After getting lost several times trying to locate Wat Chao Chan, I eventually found myself driving down a heavily wooded, jungle path miles from the main temple complexes and historical parks. I arrived in a clearing. The bright afternoon sunshine flooded through the trees creating javelins of light silhouetting a structure that was unmistakeably straight from the heart of Angkor – all these hundreds of miles north of Angkor Wat itself or the exquisite satellite temples of Phimai or Phanom Rung. A deserted outpost of a long gone empire seemingly lost in the woods. All that history packed into this tiny, atmospheric, leafy and deserted place. After that I was totally hooked on the list.
Phimai: This magnificent Angkor era Khmer temple was a major landmark in of the empire, marking the road north from Angkor itself to the extended territories. It was built in the 11th Century and predated Angkor by a century. It is also exquisitely preserved.
I never knew what Joe had in store for me next. Nan in the far north of Thailand remains a treasure trove of the most beautiful architecture and fascinating traditional culture. The exquisite gold leaf and delicately human murals of Wat Phumin, the distinct ceremonies in amazing surroundings at Wat Chae Heng. More hidden gems around Chiang Mai and Lampang – places that even many locals have never heard of such as Wat Lai Hin or Wat Ton Kwen. Fading, elegant and exquisite testaments to craftsmen and priests from a distant era, it was often the details that were spellbinding. The tiny delicate relief sculptures of a greedy cat tracking a clueless and possibly doomed bird on a gate to a place that initially seemed crumbling. A faded painting in a far corner of Buddha in his last moments.
Wat Phra Mahathat – Nakhon Si Thammarat: Maybe the most important temple in the South, this wat is famous for its large and blindingly beautiful stupa. 78 meters high and surrounded by 173 smaller chedis, it is built in the Sinhalese style. The Chedi has been recently renovated and what was once grey is now gleaming white. It is also where Jatukam amulets come from.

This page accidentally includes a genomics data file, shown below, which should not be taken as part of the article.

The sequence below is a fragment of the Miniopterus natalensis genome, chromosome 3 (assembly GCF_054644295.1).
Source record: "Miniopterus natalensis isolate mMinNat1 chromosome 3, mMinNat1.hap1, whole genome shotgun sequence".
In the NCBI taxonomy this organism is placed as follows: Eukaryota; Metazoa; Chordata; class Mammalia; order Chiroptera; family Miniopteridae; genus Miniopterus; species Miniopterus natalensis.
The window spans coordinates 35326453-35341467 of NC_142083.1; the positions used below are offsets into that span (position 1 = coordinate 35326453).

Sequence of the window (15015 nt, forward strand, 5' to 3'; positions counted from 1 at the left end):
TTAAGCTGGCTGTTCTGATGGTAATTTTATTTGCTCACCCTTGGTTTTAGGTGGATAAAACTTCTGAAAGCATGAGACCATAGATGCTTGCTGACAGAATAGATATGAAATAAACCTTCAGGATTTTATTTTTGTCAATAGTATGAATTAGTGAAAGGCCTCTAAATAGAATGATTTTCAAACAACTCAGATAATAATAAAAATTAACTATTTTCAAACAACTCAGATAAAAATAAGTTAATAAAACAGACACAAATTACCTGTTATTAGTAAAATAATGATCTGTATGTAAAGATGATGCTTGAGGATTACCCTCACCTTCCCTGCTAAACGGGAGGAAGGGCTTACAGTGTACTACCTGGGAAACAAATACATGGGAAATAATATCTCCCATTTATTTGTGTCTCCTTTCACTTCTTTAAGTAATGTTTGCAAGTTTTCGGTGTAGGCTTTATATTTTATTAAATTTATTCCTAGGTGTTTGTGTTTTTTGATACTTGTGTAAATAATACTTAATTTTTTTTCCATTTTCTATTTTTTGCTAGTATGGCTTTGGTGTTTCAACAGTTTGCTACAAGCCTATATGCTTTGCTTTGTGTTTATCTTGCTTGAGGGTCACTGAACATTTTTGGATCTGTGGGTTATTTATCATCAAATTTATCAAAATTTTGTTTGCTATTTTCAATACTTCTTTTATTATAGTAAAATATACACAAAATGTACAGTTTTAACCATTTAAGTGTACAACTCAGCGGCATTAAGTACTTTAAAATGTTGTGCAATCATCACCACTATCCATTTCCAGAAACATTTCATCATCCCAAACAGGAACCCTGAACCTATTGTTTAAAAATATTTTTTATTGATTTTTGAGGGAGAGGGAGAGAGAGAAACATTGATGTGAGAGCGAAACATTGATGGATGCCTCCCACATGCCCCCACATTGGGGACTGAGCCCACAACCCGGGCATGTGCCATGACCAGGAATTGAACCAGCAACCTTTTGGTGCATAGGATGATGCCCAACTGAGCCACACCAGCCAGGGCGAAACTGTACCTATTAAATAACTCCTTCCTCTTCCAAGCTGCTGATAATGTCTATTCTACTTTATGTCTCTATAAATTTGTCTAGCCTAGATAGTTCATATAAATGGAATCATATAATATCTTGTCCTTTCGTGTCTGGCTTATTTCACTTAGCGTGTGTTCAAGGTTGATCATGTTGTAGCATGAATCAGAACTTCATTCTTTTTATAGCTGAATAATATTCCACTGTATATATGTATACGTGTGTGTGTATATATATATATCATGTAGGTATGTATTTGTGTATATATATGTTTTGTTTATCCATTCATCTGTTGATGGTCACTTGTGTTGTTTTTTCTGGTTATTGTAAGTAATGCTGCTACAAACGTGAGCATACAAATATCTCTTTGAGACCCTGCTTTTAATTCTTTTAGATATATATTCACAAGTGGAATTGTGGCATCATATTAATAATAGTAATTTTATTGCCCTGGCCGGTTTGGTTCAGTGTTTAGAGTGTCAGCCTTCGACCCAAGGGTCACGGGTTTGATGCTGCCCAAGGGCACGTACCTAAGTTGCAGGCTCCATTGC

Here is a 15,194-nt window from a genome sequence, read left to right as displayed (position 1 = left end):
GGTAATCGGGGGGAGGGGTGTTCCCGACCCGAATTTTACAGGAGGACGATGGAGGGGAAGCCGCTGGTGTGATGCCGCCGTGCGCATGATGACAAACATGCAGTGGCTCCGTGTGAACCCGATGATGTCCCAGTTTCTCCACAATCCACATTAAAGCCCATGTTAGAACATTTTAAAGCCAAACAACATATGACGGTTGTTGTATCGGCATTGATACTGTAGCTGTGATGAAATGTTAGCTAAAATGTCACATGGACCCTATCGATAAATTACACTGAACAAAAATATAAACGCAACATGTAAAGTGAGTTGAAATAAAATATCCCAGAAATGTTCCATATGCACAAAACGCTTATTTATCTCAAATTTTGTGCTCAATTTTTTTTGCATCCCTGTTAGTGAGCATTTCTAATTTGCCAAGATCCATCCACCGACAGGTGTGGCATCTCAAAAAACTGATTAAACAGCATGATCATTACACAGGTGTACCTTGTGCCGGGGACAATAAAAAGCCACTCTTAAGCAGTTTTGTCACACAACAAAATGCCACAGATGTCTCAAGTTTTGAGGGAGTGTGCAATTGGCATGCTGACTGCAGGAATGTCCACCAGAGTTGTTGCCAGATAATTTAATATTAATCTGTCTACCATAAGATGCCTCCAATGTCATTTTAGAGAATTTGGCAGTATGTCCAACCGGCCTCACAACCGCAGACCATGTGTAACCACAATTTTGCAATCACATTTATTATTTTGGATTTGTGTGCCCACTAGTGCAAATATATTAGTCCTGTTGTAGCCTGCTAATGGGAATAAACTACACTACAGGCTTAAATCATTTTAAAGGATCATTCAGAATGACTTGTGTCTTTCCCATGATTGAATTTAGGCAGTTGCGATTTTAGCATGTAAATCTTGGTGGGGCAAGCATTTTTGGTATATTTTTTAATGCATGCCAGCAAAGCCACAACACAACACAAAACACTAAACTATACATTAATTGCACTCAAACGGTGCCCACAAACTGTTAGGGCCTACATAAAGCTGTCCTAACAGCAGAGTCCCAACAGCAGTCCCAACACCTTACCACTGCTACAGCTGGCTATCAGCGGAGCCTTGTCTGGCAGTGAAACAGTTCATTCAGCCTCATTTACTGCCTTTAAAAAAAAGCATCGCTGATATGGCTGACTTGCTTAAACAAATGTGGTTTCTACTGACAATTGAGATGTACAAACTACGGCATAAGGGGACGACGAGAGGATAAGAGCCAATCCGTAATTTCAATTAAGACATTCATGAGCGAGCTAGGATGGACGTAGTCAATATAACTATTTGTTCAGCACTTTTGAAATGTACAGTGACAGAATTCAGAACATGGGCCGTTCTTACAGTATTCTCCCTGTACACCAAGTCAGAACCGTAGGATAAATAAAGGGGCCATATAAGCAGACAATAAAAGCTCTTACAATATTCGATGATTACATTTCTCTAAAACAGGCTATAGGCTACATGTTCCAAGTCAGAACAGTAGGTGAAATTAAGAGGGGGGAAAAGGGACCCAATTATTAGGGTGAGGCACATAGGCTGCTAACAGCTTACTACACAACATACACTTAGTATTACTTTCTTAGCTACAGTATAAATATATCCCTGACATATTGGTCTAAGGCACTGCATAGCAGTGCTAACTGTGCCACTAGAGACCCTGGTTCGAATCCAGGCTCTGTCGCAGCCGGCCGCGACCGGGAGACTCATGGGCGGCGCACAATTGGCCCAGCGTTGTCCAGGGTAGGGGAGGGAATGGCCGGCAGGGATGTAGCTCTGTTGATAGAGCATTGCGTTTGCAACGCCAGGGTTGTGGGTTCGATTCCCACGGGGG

Vibrant depictions of daily life, cooking, flirting, cheating, eating and punishment in times past. Isan is a place of historical wonder and robustly welcoming hospitality. Thai, Lao, and Khmer all mixed up in a hotch-potch of architecture, rural kindness, and fiery, fiery food. That Phanom, and the Angkorian temples in Khorat and Buriram remain dramatic testaments to the ebb and flow of empire and the skill of ancient architects.
The beauties of Bangkok temples such as Wat Pho, Wat Benchamabophit, and Wat Suthat are well known to the whole world. The list, however, also revealed lesser-known treasures. In small crumbling structures down hidden lanes, locked ordination halls contain ancient murals depicting the fractious arrival of French and Portuguese traders.
Thailand is a country where people flock from all over the world to enjoy famously splendid historical treasures. Who can be surprised when it is undoubtable that those treasures are so impressive. Not everyone realises, however, just what richness is also found in hidden dusty corners all around the country from north to south and east to west.
You can read more about the book on the companion site Buddhist Temples Of Thailand and order the book online from Amazon.co.uk and Amazon.com. You can also read more of Dan’s travel stories at DanWhite.org.
(This article previously appeared in Traversing The Orient magazine)
More on Travelhappy about Temples In Thailand, Cambodia and Burma:
- Angkor, Bagan, Sukhothai – The Legacy
Part 1 – Sukhothai – Part 2: Angkor – Part 3: Bagan
- The Temple Of A Million Beer Bottles – Wat Lan Khaud
- Sukhothai: Thailand’s Own Angkor Wat
- Essential Temples Of Sukhothai
- Essential Temples of Angkor
- Essential Temples of Bagan
- Angkor Wat – A Brief Guide
- Angkro Wat To Bangkok
- Beng Mealea – The Lost Temple Of Angkor
- Buddhist Temples Of Thailand – The Book